“Ryan is an amazing leader who has built a unique and powerful ecommerce business with a strong culture that is laser-focused on serving the needs of customers and their pets. I have full confidence that this will continue under the leadership of Sumit, a seasoned ecommerce leader who is well equipped to carry Chewy’s strategy forward and grow the company,” said Raymond Svider, a managing partner at BC Partners and executive chairman of PetSmart. “We have enjoyed a great relationship with Ryan and respect his desire to step back from running the company after the relentless pace of the last seven years; he has our unwavering support and we wish him well.”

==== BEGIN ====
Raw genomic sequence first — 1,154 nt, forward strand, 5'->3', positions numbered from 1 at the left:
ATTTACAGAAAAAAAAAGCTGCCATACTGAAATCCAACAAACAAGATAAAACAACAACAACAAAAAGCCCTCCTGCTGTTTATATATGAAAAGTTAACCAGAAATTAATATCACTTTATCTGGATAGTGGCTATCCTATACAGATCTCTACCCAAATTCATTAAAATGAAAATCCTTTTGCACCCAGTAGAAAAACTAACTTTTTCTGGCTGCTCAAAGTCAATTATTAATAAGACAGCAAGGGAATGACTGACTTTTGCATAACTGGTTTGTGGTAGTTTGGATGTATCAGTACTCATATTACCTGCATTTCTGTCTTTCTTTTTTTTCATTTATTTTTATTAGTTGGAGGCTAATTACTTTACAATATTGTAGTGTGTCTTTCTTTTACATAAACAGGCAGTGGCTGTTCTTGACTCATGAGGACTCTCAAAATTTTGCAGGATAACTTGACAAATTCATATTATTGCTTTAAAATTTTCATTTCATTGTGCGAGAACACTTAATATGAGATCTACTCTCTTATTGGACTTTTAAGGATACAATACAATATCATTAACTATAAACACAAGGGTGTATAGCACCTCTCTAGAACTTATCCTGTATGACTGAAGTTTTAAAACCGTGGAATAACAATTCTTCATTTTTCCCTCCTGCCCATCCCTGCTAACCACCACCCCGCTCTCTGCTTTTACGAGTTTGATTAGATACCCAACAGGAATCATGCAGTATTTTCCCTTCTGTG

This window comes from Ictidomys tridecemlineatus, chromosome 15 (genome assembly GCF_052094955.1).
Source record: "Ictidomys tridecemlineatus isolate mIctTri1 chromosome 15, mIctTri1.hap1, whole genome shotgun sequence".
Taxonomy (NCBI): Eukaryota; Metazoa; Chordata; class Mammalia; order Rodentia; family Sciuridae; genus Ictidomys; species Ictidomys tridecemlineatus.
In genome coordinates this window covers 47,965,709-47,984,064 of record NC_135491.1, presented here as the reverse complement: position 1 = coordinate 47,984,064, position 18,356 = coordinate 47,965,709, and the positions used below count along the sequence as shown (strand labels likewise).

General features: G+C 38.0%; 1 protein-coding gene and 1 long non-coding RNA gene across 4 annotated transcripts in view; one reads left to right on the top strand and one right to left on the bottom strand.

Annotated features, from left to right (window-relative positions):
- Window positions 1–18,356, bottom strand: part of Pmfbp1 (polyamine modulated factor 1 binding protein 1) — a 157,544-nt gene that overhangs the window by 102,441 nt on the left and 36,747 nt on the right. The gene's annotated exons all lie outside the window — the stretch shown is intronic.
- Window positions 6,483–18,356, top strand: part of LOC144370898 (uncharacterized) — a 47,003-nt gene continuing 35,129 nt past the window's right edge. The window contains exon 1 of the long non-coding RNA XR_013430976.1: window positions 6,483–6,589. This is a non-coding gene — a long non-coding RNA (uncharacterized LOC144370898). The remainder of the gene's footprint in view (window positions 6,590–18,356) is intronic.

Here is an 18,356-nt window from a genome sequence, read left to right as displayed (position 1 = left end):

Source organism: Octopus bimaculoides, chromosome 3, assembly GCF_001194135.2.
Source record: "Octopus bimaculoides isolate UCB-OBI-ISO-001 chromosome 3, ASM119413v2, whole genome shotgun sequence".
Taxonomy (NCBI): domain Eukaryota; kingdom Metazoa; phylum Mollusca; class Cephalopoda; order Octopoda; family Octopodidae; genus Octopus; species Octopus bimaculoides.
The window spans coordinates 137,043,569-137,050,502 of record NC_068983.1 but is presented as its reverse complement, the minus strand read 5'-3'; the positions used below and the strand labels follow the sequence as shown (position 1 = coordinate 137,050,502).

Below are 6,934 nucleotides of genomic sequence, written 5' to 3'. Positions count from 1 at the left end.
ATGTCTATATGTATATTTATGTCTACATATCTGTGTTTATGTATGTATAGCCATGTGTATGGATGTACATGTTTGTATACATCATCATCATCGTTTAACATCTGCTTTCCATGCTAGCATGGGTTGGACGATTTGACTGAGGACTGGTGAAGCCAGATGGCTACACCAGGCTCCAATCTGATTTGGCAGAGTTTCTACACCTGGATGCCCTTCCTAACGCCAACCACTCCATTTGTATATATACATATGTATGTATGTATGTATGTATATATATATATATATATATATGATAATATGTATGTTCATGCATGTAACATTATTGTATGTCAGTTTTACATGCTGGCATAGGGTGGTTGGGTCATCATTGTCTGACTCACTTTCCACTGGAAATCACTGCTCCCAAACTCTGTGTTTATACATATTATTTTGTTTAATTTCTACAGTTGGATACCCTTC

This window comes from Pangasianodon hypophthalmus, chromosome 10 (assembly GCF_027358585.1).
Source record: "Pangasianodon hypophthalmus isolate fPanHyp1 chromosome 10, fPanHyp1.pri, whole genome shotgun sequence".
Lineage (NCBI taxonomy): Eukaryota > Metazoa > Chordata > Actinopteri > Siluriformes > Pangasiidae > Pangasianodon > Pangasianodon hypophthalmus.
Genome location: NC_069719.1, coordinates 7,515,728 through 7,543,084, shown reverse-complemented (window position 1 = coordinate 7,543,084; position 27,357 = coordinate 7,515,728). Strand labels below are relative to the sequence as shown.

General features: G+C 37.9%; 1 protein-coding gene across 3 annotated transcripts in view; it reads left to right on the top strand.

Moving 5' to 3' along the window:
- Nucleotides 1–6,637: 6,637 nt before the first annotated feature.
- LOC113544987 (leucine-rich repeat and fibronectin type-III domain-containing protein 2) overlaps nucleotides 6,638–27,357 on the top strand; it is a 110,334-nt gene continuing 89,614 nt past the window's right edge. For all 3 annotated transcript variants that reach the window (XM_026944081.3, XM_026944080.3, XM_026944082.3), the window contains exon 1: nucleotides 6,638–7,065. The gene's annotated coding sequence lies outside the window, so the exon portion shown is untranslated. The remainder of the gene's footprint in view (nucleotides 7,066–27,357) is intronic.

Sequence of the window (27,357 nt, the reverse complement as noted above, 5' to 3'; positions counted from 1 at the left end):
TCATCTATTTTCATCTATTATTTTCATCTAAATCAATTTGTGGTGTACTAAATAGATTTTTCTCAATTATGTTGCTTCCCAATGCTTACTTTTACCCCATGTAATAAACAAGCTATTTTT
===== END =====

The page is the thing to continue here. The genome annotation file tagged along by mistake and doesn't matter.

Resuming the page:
Said Singh: “We will remain focused on Chewy’s founding vision, core values, operating principles and goals. Our business momentum remains strong as we continue to scale while improving our customers’ experience and lowering our costs. We will stay focused, keep moving forward and continue with our vision of making Chewy the best pet retailer on the planet.”
Singh has served as the chief operating officer of Chewy.com since November 2017. Prior to Chewy, Singh served as the Director of Amazon Fresh, and before that he worked for Dell. He received his M.B.A. from the University of Chicago, Booth School of Business and an M.S. in Operations and Logistics from the University of Texas at Austin.